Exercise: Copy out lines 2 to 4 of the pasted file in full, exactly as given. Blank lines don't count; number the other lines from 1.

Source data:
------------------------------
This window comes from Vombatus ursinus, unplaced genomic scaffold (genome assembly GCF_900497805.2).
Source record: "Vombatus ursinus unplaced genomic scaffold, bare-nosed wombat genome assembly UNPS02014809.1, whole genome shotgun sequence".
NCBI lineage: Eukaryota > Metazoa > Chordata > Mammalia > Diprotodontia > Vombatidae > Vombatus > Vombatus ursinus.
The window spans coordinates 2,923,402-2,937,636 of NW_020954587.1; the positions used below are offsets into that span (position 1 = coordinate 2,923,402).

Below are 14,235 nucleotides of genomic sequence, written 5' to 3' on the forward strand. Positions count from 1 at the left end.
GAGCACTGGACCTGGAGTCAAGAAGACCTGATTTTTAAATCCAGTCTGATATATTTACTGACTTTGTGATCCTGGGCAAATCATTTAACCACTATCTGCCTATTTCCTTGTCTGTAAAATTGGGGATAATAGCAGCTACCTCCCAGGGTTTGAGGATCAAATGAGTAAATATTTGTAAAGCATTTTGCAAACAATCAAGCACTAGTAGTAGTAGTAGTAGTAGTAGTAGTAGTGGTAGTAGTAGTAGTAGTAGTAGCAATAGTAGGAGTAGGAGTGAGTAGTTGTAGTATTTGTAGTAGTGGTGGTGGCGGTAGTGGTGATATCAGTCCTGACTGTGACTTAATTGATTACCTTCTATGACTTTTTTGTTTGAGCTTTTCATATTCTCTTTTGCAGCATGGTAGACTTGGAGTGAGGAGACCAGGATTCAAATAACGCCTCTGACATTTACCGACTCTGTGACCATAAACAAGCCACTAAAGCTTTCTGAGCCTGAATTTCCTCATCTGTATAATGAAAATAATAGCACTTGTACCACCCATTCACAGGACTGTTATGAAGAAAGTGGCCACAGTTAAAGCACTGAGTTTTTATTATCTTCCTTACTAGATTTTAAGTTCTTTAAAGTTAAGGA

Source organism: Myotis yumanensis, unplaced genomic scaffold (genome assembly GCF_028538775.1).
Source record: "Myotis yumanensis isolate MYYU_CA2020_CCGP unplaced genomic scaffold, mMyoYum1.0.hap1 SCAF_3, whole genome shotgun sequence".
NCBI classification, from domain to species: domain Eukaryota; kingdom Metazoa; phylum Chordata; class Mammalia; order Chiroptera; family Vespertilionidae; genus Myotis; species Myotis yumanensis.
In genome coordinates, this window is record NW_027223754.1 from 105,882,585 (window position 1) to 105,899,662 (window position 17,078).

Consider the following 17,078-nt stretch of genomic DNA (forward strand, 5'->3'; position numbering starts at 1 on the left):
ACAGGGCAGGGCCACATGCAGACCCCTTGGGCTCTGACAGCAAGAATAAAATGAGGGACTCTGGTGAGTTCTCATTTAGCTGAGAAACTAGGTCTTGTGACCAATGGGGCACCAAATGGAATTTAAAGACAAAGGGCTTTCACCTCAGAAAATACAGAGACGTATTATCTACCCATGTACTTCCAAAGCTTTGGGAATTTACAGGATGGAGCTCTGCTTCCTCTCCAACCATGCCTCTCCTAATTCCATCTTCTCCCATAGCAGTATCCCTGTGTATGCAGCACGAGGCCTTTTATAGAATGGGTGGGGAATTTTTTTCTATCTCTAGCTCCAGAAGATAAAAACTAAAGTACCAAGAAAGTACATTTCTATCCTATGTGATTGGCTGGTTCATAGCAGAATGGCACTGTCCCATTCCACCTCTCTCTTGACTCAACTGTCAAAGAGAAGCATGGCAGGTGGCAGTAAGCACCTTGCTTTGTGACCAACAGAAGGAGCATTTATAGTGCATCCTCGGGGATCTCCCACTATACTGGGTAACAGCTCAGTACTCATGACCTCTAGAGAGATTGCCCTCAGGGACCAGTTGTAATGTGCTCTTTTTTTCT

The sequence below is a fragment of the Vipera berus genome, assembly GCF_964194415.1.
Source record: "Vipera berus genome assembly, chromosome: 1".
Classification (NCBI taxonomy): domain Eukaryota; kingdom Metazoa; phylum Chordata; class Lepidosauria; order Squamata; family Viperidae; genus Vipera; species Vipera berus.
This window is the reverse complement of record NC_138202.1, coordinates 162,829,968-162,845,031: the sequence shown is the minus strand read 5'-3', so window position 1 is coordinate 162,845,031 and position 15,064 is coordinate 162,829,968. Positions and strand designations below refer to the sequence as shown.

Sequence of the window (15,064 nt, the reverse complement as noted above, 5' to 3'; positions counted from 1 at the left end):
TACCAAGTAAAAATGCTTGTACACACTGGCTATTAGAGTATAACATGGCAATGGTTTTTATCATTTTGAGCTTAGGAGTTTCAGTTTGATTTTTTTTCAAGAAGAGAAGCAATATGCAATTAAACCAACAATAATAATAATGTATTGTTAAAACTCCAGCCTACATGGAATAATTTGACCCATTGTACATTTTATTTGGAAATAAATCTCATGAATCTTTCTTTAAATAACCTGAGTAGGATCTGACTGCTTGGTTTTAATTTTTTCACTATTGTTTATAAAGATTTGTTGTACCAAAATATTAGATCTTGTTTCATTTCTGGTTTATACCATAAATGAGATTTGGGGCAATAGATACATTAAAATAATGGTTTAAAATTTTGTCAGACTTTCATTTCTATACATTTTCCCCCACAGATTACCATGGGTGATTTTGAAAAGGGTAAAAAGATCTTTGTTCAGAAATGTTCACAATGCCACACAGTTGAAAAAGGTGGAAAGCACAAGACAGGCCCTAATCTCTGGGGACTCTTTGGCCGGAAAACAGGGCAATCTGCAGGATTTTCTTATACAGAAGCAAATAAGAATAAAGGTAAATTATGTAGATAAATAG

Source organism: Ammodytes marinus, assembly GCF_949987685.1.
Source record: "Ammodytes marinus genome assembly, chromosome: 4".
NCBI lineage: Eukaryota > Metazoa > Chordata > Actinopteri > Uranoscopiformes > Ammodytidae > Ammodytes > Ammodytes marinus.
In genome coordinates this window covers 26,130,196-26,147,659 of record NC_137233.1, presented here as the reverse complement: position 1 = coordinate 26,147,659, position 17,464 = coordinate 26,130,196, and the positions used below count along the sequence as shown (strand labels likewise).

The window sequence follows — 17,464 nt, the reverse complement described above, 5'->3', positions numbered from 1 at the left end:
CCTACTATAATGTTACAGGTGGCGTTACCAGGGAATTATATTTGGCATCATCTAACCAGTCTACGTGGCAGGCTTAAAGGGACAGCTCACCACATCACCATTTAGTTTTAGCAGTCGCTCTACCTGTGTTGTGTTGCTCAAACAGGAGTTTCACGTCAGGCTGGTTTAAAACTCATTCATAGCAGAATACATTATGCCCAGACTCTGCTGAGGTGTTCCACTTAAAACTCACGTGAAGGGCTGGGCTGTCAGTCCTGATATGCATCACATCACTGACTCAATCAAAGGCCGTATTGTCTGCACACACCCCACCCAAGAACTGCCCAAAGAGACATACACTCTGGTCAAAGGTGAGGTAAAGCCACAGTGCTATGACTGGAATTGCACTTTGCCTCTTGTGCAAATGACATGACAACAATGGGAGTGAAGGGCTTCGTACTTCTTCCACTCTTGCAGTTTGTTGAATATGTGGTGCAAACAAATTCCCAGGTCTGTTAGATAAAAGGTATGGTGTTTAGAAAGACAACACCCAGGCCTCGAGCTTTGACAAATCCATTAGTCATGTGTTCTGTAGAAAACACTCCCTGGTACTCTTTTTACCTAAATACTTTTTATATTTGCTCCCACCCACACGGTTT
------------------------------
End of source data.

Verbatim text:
Source record: "Vombatus ursinus unplaced genomic scaffold, bare-nosed wombat genome assembly UNPS02014809.1, whole genome shotgun sequence".
NCBI lineage: Eukaryota > Metazoa > Chordata > Mammalia > Diprotodontia > Vombatidae > Vombatus > Vombatus ursinus.
The window spans coordinates 2,923,402-2,937,636 of NW_020954587.1; the positions used below are offsets into that span (position 1 = coordinate 2,923,402).